Back home it is the season to be scratching with the shore fishing notoriously hard in February. The major species for many anglers are rockling, dabs, pin whiting and flounders – Not exactly awe inspiring and I can’t blame lots of anglers for shelving their rods until the daylight and sunshine returns. Time to top up the fishing tackle box etc and a trip to the tackle dealer or a web site, both will reveal lots of new tackle around. Check out some of my gear on: or

If you do carry on fishing and lots of freelance, club and match anglers do, then there are a few things you can do to improve your chances of catching something. First pay extra attention to your bait. A few white ragworm or maddies added to the hook can increase your bite ratio, whilst stale lugworm and sometimes shellfish, really comes into its own in and after stormy weather.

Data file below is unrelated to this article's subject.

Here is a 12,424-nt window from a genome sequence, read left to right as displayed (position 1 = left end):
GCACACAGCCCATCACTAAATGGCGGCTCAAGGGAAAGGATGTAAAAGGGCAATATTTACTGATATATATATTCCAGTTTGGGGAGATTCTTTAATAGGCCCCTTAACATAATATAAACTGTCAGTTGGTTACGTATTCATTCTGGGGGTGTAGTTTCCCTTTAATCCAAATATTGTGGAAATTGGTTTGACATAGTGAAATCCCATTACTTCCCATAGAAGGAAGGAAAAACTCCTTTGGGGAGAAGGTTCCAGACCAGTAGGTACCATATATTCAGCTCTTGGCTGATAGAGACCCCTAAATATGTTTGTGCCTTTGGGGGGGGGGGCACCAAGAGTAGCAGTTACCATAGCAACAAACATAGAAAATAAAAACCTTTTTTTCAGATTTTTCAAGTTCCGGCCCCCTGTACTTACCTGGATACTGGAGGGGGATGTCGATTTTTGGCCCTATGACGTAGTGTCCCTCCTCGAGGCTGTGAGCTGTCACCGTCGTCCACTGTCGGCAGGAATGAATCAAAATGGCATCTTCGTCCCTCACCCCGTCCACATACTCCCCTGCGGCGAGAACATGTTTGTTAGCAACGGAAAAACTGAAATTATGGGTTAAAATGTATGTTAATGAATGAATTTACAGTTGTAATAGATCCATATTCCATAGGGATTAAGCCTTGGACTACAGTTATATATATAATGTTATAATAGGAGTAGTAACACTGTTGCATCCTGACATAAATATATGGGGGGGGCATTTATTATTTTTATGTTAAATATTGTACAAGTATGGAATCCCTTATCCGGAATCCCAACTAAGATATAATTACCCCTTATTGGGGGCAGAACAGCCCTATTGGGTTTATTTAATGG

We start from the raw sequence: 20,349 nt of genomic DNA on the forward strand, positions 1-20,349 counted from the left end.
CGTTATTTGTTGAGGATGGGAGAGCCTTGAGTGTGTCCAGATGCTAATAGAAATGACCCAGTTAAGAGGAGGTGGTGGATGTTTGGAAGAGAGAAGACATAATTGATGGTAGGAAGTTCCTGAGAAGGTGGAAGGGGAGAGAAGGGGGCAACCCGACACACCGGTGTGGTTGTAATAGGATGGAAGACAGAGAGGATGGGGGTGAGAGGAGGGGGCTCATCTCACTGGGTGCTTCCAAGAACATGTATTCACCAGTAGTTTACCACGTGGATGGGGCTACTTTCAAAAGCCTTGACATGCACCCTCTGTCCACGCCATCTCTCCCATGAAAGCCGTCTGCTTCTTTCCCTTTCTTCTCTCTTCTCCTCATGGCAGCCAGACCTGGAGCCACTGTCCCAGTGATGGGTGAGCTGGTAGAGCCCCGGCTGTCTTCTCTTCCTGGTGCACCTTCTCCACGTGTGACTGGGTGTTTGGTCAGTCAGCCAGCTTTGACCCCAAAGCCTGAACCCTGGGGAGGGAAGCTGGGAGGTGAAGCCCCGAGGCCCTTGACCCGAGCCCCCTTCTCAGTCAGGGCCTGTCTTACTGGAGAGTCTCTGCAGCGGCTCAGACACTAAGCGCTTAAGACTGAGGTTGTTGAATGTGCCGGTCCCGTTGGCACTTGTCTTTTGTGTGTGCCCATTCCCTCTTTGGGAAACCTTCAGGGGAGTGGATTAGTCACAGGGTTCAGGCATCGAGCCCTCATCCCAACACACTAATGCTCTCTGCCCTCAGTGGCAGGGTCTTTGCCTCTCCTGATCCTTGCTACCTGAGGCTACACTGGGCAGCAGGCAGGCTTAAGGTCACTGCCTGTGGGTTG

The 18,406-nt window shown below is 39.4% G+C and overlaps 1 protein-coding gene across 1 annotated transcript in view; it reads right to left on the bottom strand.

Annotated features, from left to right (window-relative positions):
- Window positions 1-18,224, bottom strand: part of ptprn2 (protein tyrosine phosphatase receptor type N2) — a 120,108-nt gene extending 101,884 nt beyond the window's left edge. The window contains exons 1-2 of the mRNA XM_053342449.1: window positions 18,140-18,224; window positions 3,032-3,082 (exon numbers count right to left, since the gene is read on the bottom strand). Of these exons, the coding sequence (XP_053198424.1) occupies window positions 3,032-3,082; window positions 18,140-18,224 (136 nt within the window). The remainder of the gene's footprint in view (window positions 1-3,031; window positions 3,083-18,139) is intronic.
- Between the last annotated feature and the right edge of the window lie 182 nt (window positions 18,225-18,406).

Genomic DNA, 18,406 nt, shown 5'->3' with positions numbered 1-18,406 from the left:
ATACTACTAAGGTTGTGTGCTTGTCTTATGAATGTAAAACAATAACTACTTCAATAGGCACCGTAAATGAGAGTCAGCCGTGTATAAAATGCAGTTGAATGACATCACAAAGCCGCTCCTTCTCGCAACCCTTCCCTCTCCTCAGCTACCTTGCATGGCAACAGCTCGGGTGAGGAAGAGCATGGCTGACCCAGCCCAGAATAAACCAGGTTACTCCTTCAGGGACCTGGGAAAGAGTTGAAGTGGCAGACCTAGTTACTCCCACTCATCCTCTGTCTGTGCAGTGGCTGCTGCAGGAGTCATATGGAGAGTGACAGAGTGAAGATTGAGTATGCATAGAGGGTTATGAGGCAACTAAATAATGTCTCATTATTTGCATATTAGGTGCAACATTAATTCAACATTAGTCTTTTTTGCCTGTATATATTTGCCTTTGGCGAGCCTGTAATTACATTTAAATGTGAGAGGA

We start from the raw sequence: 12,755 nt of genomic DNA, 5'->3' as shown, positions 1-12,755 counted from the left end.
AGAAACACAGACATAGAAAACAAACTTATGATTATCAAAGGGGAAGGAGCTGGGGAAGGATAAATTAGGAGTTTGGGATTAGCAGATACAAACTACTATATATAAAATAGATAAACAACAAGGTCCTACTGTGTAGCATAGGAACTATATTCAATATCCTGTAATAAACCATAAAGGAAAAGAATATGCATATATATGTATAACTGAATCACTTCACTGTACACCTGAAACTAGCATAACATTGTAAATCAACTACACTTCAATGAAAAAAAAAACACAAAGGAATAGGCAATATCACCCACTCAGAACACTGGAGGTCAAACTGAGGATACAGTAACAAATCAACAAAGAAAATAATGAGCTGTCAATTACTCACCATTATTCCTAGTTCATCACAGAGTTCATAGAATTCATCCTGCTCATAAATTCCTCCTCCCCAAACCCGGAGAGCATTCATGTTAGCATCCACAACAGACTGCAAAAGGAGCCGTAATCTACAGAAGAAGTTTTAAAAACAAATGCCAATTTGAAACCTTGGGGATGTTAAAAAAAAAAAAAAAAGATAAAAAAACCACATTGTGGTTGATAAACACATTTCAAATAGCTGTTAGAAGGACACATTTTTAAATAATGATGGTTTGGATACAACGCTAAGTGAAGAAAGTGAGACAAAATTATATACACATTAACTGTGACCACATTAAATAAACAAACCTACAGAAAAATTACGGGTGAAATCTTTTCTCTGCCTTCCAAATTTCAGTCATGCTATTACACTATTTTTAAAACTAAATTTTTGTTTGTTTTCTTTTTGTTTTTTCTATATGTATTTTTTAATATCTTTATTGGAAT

Perhaps the biggest tip I can give anglers at this time is not to cast too far. Most of the species around just love hugging the breakers and that lip or gully created by the low tide waves. A lob of 30 to 70 yards can often be all you need to reach those rockling, dabs, flounders, etc, although you also need to be aware that spring will kick start the fishing again as the light evenings extend and a ray, a spring codling or a bonus match winning dogfish could be the result of a longer cast.


February competitions include a few flounder events where a couple of fish can win some big money prizes. Events worth a look include: